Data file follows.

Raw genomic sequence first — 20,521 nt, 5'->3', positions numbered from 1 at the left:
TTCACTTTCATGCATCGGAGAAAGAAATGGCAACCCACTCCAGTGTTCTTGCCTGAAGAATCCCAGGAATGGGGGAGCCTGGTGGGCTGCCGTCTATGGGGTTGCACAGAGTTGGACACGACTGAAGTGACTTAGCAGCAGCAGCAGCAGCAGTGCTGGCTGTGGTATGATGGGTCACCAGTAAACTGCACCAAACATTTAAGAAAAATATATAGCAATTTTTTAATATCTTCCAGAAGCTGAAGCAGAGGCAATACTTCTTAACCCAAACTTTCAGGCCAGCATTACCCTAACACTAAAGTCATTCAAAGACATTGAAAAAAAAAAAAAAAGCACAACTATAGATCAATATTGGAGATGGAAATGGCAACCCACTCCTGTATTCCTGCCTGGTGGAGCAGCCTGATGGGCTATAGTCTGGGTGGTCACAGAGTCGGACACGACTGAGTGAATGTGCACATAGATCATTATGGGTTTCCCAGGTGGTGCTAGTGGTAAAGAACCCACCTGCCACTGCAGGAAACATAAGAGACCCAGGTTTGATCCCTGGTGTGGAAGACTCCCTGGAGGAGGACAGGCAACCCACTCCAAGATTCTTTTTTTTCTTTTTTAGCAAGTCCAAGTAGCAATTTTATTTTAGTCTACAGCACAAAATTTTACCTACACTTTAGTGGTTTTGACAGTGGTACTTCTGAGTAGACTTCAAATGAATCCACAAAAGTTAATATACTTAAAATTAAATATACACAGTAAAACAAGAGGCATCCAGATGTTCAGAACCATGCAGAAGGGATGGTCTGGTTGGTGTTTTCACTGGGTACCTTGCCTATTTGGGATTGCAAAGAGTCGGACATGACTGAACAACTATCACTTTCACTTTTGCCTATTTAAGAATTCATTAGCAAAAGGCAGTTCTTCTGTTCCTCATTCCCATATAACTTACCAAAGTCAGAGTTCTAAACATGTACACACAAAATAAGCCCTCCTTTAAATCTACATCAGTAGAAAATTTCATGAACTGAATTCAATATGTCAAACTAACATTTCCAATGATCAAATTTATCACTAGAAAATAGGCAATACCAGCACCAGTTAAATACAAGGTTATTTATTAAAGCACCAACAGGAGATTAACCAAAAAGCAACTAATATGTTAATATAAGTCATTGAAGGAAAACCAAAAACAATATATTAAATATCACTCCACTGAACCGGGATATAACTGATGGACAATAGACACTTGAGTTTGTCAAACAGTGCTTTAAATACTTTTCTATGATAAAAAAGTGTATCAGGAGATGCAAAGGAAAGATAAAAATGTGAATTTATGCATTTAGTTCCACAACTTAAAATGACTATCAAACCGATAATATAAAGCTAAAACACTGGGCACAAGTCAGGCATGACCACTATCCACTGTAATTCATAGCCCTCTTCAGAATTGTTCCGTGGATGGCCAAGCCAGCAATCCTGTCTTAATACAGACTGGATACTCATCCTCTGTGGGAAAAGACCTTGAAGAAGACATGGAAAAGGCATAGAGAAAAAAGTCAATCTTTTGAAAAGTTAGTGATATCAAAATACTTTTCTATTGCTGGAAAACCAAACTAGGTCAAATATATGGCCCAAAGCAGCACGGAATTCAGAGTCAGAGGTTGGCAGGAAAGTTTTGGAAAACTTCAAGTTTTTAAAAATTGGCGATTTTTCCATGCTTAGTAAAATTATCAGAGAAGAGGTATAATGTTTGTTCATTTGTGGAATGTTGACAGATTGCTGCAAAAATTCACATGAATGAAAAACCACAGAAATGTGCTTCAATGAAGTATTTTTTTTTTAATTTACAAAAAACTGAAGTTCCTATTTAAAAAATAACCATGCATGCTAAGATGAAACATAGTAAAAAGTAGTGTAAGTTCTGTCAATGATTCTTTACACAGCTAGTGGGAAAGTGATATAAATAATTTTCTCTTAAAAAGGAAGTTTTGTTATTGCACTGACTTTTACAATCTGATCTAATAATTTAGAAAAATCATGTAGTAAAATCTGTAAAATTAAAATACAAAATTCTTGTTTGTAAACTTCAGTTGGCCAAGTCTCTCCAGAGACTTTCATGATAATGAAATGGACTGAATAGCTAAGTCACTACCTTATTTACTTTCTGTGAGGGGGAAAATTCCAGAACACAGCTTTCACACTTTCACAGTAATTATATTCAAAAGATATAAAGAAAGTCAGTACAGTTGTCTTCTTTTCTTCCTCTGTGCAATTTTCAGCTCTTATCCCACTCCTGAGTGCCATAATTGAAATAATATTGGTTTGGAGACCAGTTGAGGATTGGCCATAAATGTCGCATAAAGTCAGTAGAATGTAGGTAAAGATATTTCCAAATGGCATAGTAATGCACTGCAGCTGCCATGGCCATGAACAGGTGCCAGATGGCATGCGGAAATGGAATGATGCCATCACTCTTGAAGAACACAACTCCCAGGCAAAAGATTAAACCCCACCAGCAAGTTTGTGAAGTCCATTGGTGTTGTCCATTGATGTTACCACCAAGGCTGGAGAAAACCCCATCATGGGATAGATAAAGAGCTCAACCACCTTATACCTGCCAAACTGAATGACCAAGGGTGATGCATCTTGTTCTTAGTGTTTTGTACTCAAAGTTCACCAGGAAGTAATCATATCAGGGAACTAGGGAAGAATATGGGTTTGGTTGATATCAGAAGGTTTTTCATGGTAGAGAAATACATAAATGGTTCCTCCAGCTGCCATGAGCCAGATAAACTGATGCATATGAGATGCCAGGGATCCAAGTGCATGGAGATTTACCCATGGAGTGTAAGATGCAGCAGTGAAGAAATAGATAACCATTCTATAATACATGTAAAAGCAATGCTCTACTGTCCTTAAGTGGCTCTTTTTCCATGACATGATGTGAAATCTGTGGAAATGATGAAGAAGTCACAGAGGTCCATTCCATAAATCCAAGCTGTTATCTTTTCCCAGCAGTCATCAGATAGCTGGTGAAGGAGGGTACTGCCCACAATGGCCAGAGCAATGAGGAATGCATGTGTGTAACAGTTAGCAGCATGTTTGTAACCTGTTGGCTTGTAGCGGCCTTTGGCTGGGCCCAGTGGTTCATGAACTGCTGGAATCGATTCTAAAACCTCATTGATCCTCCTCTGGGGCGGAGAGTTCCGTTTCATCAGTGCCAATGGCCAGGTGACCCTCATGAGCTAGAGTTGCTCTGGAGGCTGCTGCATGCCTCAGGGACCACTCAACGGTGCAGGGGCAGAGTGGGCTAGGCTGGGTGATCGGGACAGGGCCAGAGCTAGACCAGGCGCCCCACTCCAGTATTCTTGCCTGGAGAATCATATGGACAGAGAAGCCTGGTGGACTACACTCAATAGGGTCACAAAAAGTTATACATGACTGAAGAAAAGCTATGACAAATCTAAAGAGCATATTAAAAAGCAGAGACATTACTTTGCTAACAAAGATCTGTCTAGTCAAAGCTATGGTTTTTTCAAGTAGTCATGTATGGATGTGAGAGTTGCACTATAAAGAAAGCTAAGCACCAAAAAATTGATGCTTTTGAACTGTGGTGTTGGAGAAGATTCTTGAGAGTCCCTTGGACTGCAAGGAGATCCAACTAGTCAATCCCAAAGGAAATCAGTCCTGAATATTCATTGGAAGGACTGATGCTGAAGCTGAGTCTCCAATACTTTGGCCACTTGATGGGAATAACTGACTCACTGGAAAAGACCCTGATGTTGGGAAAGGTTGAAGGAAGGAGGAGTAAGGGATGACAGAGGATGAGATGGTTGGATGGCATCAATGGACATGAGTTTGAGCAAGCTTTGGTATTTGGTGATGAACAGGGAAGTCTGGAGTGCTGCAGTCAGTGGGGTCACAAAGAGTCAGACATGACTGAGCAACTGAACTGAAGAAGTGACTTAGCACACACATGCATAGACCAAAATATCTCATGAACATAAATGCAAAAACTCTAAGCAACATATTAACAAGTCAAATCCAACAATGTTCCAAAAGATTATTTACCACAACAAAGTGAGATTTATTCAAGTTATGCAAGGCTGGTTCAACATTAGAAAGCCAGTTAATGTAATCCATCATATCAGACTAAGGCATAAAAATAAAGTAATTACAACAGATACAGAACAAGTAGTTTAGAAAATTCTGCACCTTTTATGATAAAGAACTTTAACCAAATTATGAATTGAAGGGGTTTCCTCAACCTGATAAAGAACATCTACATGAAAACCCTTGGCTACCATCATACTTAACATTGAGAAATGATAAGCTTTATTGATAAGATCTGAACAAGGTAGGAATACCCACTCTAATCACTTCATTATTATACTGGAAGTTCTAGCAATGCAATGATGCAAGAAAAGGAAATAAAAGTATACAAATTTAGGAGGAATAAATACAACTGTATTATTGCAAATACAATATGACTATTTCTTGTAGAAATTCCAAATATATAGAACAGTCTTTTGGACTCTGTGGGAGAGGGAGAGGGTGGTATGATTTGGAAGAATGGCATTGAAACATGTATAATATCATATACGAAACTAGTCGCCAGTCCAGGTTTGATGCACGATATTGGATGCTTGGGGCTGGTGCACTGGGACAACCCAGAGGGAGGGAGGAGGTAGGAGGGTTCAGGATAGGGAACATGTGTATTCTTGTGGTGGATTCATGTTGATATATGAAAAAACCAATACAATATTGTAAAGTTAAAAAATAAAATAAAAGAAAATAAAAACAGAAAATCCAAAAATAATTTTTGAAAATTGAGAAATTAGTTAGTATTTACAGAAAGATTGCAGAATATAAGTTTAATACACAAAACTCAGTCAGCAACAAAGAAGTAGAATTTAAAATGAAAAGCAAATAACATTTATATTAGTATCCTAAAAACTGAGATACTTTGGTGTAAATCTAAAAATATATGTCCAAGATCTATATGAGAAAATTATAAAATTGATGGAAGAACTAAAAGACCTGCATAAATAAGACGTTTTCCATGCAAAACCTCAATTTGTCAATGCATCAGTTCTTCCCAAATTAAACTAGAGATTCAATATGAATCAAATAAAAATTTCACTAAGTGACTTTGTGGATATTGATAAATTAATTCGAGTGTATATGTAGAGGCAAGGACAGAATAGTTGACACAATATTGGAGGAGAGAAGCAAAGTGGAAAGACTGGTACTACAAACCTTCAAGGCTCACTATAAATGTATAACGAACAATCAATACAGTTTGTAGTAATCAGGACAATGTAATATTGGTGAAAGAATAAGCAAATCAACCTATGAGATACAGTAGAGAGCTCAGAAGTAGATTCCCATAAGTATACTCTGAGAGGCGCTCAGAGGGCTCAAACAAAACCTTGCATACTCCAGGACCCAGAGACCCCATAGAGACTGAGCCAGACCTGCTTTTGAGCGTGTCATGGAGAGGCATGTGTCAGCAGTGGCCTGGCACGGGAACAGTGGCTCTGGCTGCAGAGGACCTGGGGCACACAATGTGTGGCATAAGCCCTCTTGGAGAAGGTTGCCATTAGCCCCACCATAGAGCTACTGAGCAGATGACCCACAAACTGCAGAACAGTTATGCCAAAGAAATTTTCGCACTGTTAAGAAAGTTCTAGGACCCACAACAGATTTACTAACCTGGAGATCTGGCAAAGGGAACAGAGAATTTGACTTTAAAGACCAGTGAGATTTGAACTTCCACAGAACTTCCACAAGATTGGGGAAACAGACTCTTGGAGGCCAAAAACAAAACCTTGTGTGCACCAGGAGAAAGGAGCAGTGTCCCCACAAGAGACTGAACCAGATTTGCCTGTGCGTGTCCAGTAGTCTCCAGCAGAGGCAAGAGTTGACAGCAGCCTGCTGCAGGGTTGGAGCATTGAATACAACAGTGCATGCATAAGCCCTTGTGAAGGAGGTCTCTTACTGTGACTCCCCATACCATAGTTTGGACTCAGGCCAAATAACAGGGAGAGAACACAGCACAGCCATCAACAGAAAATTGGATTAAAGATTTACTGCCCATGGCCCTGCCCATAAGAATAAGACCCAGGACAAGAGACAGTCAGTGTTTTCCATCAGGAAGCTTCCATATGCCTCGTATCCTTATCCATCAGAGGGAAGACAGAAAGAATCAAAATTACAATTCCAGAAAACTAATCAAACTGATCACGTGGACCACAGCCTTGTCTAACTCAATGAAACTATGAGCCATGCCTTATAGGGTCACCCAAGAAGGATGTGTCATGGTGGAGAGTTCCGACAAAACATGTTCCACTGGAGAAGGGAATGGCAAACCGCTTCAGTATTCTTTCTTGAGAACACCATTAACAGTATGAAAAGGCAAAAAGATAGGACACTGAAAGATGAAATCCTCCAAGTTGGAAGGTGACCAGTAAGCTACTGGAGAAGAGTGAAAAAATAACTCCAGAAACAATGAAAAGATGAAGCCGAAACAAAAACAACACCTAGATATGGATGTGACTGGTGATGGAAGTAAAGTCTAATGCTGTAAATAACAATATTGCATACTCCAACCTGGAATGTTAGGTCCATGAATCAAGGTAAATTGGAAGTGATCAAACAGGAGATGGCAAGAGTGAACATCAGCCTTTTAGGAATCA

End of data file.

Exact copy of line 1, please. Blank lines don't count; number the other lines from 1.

Raw genomic sequence first — 20,521 nt, 5'->3', positions numbered from 1 at the left: